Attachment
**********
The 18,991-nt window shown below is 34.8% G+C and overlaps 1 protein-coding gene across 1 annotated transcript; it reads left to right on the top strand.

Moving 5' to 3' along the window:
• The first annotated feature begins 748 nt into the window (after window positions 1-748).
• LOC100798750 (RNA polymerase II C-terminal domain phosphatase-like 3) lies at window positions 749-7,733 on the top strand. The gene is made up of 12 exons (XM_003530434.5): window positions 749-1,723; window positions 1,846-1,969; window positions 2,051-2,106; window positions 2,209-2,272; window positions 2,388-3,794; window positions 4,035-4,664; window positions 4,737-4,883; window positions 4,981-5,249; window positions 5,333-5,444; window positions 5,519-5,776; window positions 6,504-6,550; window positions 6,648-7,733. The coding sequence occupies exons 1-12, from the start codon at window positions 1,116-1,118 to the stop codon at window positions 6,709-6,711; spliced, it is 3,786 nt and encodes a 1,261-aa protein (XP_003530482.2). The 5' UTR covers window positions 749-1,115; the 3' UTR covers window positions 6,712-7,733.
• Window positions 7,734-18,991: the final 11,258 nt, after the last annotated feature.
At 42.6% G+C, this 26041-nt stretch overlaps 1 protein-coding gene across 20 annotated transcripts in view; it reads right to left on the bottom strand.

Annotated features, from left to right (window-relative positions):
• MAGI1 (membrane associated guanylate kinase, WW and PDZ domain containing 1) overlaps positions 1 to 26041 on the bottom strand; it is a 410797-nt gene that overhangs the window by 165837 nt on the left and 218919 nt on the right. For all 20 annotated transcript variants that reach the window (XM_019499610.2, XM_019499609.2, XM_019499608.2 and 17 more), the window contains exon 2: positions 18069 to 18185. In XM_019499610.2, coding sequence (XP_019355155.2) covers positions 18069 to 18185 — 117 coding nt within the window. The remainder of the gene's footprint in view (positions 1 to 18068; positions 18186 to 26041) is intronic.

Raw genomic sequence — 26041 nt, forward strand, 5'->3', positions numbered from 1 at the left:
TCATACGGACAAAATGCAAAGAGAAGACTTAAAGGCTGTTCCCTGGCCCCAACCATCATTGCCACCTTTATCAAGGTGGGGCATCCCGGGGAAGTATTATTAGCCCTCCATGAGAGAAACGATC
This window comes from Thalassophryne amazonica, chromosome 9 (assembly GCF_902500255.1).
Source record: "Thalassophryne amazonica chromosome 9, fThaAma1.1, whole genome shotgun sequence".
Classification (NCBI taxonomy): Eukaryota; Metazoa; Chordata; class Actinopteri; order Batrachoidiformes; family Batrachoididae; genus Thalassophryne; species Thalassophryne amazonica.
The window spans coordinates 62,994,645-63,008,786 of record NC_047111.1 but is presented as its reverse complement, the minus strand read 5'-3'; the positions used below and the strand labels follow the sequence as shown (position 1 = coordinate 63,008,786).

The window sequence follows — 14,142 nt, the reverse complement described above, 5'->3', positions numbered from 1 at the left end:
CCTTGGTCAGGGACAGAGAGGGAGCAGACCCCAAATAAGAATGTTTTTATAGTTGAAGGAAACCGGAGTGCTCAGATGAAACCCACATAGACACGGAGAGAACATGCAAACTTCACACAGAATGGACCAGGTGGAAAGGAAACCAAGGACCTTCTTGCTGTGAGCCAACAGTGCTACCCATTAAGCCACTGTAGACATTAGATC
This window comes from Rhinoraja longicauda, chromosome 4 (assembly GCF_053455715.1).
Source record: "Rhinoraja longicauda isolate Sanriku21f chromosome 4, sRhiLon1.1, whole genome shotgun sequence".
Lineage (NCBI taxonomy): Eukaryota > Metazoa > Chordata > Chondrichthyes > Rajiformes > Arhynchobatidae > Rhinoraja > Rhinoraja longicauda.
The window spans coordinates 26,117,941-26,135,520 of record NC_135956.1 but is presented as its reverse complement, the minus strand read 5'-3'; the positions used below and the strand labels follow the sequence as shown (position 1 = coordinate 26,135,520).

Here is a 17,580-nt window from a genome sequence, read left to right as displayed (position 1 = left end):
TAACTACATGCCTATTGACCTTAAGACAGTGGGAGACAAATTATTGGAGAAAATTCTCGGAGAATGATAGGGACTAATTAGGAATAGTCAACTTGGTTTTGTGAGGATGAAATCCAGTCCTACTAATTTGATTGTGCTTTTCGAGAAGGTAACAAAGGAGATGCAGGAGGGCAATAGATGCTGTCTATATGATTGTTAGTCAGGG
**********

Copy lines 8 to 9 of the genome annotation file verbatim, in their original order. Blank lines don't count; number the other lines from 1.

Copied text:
• MAGI1 (membrane associated guanylate kinase, WW and PDZ domain containing 1) overlaps positions 1 to 26041 on the bottom strand; it is a 410797-nt gene that overhangs the window by 165837 nt on the left and 218919 nt on the right. For all 20 annotated transcript variants that reach the window (XM_019499610.2, XM_019499609.2, XM_019499608.2 and 17 more), the window contains exon 2: positions 18069 to 18185. In XM_019499610.2, coding sequence (XP_019355155.2) covers positions 18069 to 18185 — 117 coding nt within the window. The remainder of the gene's footprint in view (positions 1 to 18068; positions 18186 to 26041) is intronic.

Raw genomic sequence — 26041 nt, forward strand, 5'->3', positions numbered from 1 at the left: